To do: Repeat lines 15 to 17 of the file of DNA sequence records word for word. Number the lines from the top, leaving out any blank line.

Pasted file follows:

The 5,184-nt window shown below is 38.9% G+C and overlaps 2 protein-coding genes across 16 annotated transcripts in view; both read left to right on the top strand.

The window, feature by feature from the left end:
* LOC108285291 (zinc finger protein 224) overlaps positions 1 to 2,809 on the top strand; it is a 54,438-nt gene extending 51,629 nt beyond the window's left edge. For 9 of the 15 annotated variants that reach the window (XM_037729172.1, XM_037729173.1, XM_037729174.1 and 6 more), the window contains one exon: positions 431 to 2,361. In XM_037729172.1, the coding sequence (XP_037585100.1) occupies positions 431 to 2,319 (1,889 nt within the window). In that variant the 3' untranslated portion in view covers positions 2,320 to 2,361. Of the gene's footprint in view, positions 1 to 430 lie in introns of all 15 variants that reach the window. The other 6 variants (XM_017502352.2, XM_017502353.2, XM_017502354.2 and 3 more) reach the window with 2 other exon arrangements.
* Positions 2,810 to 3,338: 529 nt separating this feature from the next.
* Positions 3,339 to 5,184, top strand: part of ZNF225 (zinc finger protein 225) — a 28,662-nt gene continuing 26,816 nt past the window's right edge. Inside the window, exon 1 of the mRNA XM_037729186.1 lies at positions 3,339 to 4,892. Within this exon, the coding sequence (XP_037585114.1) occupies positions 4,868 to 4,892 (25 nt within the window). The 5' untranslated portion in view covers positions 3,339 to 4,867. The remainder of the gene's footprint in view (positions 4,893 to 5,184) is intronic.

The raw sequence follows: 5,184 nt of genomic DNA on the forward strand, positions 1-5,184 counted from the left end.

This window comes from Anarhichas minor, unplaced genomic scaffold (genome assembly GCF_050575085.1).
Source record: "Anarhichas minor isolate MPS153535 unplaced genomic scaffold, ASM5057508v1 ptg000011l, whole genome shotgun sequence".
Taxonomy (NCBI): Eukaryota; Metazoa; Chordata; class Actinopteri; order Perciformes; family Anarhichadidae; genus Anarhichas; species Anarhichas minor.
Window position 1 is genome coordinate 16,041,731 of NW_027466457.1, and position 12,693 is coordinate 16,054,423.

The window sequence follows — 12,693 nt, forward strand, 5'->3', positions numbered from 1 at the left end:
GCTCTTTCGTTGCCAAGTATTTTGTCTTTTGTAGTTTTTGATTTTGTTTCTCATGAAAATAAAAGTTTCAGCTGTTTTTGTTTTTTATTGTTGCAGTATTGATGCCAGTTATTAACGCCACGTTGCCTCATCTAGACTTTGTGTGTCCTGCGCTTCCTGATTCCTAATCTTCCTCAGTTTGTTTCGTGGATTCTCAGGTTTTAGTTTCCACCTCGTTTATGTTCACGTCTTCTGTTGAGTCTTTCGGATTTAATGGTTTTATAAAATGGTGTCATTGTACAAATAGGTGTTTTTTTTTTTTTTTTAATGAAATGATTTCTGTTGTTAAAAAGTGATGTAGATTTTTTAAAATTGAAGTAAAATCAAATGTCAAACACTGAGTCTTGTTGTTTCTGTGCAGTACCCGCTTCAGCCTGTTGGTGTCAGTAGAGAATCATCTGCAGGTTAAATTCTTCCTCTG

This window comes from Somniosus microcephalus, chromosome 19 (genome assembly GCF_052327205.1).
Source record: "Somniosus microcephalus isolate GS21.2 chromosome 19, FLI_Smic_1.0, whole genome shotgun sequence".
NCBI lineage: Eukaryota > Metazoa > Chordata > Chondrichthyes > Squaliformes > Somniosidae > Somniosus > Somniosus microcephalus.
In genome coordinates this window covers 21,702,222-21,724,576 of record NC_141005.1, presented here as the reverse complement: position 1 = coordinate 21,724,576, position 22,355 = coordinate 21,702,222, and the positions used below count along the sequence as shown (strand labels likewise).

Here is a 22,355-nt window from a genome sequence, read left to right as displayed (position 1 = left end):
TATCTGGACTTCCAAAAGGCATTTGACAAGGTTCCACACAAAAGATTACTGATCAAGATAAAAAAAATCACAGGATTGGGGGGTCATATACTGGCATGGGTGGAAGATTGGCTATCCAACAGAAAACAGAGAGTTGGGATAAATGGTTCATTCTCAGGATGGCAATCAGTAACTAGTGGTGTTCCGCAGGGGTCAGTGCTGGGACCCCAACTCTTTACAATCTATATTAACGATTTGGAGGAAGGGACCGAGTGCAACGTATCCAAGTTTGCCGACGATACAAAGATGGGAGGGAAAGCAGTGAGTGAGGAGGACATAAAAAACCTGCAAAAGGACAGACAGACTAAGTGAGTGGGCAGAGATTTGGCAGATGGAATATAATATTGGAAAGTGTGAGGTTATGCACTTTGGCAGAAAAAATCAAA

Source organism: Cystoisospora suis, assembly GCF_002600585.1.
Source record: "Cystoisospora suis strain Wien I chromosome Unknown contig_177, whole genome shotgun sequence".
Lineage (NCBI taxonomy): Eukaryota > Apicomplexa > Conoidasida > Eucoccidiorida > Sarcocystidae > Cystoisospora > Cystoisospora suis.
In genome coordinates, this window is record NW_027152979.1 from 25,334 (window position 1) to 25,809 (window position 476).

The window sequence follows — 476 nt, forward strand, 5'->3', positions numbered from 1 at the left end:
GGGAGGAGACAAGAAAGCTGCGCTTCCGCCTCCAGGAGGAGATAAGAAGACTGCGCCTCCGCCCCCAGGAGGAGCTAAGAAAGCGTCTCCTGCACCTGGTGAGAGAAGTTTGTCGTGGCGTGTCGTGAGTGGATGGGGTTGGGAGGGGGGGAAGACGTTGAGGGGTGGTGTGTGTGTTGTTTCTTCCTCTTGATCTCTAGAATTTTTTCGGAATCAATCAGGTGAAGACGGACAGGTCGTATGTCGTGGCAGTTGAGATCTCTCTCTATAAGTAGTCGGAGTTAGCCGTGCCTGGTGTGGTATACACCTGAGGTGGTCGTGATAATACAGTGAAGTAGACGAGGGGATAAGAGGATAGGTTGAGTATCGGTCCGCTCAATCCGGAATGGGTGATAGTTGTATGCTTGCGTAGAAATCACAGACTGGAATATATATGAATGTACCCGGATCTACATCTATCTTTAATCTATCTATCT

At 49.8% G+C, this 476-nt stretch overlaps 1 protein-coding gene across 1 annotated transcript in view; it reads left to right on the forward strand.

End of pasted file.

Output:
NCBI lineage: Eukaryota > Metazoa > Chordata > Chondrichthyes > Squaliformes > Somniosidae > Somniosus > Somniosus microcephalus.
In genome coordinates this window covers 21,702,222-21,724,576 of record NC_141005.1, presented here as the reverse complement: position 1 = coordinate 21,724,576, position 22,355 = coordinate 21,702,222, and the positions used below count along the sequence as shown (strand labels likewise).

Here is a 22,355-nt window from a genome sequence, read left to right as displayed (position 1 = left end):